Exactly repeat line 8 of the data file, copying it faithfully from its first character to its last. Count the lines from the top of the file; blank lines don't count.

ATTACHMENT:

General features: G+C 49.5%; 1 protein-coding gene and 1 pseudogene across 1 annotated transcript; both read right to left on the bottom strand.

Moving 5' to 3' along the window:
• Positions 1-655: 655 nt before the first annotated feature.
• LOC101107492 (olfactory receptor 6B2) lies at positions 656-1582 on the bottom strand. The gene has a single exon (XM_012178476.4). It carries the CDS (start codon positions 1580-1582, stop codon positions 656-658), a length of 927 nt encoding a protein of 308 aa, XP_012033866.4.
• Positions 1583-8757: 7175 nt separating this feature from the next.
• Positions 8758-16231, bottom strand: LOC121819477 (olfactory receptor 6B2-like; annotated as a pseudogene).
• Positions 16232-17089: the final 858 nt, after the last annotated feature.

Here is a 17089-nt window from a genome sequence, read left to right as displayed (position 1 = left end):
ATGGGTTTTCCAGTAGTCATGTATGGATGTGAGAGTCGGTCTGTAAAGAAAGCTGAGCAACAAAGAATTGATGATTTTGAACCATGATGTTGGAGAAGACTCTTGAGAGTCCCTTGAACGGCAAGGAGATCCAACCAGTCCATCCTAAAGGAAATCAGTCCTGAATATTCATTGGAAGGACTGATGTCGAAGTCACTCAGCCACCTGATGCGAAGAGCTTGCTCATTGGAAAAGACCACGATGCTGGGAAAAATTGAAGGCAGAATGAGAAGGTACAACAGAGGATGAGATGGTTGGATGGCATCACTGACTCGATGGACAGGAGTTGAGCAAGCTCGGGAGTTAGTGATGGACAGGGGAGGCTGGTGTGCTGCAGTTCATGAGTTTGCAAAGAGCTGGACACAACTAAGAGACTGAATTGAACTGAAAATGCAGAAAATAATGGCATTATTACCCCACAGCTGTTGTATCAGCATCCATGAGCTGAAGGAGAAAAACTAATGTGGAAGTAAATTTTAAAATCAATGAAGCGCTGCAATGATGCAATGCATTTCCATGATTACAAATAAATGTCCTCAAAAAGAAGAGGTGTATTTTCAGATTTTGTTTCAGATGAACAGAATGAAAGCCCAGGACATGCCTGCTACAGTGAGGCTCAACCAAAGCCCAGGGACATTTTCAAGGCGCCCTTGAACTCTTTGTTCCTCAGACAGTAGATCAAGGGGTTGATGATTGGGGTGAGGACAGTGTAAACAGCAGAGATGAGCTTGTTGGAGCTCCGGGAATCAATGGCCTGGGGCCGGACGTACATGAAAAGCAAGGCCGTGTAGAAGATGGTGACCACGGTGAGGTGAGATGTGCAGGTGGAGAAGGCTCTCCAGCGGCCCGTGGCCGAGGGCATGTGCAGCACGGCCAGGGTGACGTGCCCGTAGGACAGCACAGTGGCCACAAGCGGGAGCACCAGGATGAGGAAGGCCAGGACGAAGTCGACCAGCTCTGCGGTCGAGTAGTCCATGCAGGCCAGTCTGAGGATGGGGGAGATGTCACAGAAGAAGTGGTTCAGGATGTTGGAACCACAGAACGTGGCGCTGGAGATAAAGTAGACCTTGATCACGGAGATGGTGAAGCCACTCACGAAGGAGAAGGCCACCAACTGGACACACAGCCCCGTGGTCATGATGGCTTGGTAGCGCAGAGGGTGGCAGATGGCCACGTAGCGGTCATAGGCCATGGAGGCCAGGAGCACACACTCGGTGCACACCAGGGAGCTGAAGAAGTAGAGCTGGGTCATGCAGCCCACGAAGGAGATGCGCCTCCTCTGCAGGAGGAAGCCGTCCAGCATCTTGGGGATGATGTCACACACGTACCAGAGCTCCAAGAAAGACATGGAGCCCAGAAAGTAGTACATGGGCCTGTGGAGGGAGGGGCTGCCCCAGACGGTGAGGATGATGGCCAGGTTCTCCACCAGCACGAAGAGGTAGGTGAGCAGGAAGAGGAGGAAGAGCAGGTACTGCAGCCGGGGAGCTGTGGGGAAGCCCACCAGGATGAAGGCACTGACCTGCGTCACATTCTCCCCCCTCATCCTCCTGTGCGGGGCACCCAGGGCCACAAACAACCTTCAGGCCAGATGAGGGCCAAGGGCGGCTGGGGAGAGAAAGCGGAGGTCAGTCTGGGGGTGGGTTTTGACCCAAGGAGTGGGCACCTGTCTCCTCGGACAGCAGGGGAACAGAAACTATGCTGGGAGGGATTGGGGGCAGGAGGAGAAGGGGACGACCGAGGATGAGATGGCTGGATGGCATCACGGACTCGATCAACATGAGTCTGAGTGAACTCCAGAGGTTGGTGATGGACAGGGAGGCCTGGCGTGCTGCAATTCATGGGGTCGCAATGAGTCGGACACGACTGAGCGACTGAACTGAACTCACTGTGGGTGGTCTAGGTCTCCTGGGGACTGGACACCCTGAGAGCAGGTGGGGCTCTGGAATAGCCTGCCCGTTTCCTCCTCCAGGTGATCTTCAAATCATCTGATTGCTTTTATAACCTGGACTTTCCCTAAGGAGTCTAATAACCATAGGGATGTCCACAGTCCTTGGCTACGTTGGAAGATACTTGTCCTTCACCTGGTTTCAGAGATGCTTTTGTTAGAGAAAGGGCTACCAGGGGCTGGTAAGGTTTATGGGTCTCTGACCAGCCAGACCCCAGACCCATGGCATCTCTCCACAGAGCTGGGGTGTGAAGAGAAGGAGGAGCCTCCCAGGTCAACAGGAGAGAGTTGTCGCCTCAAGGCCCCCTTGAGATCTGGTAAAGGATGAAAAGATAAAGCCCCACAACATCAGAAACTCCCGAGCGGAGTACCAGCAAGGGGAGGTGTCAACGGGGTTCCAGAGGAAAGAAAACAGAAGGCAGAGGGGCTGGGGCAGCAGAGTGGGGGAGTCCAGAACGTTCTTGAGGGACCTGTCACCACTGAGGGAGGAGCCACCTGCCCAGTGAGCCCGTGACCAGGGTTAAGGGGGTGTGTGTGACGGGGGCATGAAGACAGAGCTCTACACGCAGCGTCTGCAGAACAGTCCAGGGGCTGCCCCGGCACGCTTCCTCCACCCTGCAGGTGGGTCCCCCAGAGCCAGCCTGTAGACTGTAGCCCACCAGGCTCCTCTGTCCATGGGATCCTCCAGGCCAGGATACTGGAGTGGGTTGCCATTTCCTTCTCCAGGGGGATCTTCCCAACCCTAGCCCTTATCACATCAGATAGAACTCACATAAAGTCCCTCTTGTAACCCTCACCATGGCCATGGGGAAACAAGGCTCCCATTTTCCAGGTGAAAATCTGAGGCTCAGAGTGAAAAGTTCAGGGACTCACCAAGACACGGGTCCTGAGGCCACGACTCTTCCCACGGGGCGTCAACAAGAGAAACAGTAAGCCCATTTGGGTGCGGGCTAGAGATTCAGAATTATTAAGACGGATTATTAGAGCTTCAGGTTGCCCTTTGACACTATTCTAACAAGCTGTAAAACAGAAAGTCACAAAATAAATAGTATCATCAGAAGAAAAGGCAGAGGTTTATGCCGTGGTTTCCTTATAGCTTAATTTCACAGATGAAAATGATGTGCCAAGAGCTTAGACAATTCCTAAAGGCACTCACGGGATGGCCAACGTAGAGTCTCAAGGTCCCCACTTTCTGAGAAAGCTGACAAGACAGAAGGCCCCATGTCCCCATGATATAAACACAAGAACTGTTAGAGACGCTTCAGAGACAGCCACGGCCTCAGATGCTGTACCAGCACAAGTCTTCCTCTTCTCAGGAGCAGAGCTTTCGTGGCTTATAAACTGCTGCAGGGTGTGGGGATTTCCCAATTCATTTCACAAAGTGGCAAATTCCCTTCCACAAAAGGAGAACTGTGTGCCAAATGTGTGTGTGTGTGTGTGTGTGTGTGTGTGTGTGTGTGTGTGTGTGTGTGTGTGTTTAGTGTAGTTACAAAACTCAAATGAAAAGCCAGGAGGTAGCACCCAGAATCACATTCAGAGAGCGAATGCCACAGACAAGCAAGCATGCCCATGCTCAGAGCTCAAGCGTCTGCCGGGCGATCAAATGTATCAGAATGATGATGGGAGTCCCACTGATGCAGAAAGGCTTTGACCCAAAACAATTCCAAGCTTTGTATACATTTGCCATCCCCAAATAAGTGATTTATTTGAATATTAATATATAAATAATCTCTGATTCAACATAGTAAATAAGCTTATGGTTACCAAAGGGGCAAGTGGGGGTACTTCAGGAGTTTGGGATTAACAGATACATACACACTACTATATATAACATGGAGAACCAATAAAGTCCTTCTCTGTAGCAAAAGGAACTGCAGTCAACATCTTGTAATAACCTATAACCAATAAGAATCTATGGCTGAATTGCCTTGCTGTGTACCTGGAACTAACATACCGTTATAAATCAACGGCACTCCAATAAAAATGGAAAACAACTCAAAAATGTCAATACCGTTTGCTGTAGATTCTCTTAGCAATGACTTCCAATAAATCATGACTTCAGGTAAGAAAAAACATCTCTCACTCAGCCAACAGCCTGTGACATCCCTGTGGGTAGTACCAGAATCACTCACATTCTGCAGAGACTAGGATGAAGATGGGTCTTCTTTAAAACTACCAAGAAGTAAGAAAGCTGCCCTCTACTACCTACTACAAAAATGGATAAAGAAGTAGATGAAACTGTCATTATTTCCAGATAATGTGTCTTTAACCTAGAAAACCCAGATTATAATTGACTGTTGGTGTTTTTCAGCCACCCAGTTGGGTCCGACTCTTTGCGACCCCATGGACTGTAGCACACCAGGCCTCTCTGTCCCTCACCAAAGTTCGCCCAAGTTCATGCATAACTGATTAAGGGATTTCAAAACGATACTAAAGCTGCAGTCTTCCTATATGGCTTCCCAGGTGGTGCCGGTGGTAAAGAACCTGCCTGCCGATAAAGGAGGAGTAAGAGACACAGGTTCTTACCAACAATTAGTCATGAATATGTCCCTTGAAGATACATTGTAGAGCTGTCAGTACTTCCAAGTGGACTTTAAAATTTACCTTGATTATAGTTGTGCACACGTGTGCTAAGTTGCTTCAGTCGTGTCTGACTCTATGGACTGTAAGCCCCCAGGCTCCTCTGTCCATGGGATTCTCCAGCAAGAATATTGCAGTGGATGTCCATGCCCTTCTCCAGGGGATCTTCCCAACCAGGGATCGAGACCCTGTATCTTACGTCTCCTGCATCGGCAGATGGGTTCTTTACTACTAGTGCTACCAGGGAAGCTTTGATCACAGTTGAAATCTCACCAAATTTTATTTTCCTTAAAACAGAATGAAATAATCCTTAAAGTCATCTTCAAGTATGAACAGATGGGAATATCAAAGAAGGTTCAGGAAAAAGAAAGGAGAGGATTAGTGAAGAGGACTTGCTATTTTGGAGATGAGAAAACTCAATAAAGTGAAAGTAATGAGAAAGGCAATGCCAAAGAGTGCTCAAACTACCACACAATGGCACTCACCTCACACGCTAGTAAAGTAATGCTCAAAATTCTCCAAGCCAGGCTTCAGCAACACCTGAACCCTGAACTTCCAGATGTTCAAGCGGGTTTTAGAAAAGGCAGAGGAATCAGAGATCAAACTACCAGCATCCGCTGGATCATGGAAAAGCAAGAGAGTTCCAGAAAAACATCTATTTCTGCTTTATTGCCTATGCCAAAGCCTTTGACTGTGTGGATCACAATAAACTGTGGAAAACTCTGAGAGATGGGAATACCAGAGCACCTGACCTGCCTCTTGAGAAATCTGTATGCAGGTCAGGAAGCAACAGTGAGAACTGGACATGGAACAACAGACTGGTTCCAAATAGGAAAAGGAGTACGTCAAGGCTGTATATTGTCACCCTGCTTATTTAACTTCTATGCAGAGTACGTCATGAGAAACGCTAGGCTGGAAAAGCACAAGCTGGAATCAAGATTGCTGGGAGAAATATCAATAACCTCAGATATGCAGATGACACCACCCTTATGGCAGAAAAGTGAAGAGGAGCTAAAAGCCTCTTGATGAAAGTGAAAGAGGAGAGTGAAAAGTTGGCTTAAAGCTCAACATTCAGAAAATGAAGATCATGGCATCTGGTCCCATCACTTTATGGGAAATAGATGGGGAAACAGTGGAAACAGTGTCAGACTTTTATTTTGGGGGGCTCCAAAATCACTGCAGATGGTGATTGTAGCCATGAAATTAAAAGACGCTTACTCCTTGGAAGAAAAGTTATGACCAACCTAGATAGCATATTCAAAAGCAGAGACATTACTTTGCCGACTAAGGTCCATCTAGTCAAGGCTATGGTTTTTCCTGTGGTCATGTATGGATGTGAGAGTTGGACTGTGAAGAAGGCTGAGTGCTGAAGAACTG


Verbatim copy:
Here is a 17089-nt window from a genome sequence, read left to right as displayed (position 1 = left end):